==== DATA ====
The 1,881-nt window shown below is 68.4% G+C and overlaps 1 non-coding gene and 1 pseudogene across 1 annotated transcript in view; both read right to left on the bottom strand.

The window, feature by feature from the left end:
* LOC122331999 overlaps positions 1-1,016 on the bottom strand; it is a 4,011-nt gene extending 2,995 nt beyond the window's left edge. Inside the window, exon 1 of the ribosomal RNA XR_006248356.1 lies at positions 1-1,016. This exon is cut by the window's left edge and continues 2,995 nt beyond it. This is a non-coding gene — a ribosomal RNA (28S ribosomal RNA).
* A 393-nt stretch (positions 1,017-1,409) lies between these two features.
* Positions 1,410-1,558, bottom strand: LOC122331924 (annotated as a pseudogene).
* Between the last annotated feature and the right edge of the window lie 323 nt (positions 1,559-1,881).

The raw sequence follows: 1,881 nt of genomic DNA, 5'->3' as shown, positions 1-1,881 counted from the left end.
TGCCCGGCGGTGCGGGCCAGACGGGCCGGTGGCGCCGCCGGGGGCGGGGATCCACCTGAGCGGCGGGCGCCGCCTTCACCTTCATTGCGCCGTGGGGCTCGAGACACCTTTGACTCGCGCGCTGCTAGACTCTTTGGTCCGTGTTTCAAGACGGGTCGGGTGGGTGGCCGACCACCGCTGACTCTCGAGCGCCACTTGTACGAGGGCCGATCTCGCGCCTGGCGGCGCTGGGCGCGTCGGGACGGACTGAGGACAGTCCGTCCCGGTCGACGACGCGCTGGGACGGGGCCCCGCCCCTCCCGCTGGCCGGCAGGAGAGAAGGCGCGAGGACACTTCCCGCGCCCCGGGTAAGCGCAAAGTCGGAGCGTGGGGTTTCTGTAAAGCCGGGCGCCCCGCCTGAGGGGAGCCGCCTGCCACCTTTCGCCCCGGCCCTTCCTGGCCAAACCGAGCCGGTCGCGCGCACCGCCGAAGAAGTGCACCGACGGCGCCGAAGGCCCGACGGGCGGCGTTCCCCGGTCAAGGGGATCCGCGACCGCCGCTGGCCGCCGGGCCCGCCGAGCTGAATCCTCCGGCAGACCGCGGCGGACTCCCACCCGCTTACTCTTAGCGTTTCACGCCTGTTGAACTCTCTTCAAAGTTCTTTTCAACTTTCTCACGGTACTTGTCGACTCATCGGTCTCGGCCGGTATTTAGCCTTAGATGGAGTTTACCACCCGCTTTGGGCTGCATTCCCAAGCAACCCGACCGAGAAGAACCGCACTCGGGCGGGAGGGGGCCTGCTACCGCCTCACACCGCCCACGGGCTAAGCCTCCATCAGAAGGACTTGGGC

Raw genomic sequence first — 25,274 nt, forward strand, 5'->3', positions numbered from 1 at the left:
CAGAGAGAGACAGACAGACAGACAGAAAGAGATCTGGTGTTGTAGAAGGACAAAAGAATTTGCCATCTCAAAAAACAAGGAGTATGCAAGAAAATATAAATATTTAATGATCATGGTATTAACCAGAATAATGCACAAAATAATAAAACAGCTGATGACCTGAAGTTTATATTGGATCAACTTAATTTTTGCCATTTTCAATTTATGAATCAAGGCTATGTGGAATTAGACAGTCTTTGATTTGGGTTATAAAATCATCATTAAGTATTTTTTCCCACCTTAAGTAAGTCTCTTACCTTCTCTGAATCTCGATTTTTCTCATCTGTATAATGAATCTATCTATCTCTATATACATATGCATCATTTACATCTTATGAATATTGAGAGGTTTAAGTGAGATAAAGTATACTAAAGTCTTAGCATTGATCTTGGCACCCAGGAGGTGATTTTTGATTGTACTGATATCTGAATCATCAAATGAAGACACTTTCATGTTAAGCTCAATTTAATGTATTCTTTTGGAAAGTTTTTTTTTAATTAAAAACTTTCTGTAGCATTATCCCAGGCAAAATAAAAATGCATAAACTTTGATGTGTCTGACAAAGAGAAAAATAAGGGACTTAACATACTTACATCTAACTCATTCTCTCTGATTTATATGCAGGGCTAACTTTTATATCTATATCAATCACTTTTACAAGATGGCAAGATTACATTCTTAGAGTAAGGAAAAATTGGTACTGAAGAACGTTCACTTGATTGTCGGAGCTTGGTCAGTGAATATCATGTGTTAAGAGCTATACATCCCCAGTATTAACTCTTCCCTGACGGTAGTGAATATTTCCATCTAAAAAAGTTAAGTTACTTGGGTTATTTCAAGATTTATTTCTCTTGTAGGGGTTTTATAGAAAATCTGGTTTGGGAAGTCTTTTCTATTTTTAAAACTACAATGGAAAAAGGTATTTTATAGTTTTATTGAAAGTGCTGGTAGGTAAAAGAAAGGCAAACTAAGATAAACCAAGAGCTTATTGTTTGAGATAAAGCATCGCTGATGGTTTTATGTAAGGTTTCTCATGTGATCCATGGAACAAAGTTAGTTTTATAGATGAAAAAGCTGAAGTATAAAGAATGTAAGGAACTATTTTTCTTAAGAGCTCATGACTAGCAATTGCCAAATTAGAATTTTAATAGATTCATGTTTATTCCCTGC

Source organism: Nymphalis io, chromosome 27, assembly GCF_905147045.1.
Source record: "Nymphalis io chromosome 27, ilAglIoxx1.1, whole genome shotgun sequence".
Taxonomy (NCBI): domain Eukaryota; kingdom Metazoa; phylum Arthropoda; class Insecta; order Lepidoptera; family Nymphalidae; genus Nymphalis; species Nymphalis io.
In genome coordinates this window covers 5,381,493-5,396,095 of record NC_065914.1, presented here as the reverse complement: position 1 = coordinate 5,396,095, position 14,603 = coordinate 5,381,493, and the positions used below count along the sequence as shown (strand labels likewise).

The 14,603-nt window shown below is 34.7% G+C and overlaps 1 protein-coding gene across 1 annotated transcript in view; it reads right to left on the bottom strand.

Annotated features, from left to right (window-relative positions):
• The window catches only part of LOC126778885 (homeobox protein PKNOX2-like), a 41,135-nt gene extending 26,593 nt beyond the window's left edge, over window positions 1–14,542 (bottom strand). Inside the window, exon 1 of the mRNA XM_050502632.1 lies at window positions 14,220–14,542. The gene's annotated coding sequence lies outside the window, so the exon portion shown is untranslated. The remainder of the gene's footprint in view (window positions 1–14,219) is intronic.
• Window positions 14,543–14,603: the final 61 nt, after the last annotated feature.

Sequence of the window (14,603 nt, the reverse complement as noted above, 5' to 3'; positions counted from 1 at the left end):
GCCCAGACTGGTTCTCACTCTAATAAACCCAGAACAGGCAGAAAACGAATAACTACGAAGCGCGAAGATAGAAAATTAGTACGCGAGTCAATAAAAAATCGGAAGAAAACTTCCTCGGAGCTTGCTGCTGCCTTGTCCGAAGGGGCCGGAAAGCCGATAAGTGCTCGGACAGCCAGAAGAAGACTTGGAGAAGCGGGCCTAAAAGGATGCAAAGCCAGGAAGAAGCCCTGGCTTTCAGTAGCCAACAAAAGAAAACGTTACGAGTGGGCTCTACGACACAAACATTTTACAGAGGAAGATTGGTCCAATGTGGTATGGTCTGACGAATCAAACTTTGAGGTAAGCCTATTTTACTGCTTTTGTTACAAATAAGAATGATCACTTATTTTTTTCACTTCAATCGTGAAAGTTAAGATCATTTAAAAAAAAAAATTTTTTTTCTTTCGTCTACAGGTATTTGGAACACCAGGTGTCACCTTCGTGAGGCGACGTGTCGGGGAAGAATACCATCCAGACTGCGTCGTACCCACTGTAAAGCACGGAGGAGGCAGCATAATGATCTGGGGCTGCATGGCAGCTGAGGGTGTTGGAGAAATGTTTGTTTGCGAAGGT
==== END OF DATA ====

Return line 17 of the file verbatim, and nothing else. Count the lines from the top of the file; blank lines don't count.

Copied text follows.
• The window catches only part of LOC126778885 (homeobox protein PKNOX2-like), a 41,135-nt gene extending 26,593 nt beyond the window's left edge, over window positions 1–14,542 (bottom strand). Inside the window, exon 1 of the mRNA XM_050502632.1 lies at window positions 14,220–14,542. The gene's annotated coding sequence lies outside the window, so the exon portion shown is untranslated. The remainder of the gene's footprint in view (window positions 1–14,219) is intronic.